Let’s improve our estimation based on the observations we’ve just made:

Given the input sequence of length N and max edit distance n, for each character in the input sequence we have to analyze at most 2n+1 NFA states with O(n) outgoing transitions each, i.e. overall number of DFA states is O(n2n+1N) which is definitely better than blind estimation but still too much.

The next important thing which can help us to improve our estimation is the subsumption of relationships between states. As stated in the paper, state IJ subsumes (I+K)J-K, so we don’t need to inspect all possible 2n+1 states. If we now estimate the number of DFA states we get O(n2N).

This estimation is much better than the previous one, but the major issue is its dependency on the input length. As we’ve already noticed, NFA has pretty much the same logical transitions for every state. Let’s generalize it:

I J -> I J+1denotes insertion of a symbol before position I
I J -> (I+1) J+1denotes substitution of a symbol at position I with any symbol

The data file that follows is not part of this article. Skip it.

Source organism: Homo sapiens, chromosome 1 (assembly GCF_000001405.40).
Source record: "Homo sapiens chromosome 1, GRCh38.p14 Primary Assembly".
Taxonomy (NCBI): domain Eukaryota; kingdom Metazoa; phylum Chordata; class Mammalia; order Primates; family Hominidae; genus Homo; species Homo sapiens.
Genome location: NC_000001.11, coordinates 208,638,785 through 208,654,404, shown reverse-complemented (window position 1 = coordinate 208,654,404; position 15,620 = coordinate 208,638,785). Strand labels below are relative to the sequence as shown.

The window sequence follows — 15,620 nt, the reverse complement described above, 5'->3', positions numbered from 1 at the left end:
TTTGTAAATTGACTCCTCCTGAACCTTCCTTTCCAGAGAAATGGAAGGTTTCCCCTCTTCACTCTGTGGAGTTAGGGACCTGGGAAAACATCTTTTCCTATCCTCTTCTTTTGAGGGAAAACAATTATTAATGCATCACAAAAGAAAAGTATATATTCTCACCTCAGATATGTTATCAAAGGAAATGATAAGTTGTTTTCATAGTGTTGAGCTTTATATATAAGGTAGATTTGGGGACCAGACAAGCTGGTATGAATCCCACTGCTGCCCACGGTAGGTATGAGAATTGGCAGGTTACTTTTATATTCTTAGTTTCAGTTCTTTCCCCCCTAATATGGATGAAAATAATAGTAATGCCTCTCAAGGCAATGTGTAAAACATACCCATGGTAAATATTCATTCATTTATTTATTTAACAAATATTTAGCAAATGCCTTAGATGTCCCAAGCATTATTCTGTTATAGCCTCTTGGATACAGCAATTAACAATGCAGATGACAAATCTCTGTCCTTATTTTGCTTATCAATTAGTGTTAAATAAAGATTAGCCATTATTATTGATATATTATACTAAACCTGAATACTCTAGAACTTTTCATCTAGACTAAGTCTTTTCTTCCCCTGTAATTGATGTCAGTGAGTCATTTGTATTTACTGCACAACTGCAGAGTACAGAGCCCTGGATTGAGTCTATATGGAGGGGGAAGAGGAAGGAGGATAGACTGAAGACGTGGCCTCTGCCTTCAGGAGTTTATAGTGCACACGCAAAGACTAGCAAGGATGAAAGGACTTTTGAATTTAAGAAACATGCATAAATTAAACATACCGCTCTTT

I J -> (I+1) Jdenotes correctly entered symbol at position I
I J -> (I+K) J+K-1denotes deletion of K consecutive symbols after position I

Such transitions exclusively depend on the distribution of characters with respect to the current character at position I defined as so called characteristic vectors. The characteristic vector X(c, W, I) for character c is a bit set of size min(2n + 1, |W|-I) where the K-th element is equal to 1 IFF Wi+k is equal to c, 0 otherwise.

E.g. for the sequence foobar and distance 1, we have the following characteristic vectors:

X(‘f’, ‘foo’, 0) = { 1, 0, 0 }
X(‘o’, ‘foo’, 0) = { 0, 1, 1 }
X(‘o’, ‘foo’, 2) = { 1, 0, 0 }

As stated above, only 2n+1 states matter for a given position and max edit distance n, thus for each position we can enumerate all 22n+1 transitions over all relevant characteristic vectors (character distributions):

Figure 5: Non-deterministic finite automation with input sequence and distance n
Figure 5: Non-deterministic finite automation with input sequence and distance n

Let’s write it down in tabular form for position 00 and max edit distance 1:

Characteristic vector X(c, W, i), i < |W|Set of target positions
<0,0,0>{ 01, 11 }
<0,0,1>{ 01, 11 }
<0,1,0>{ 01, 11, 21 }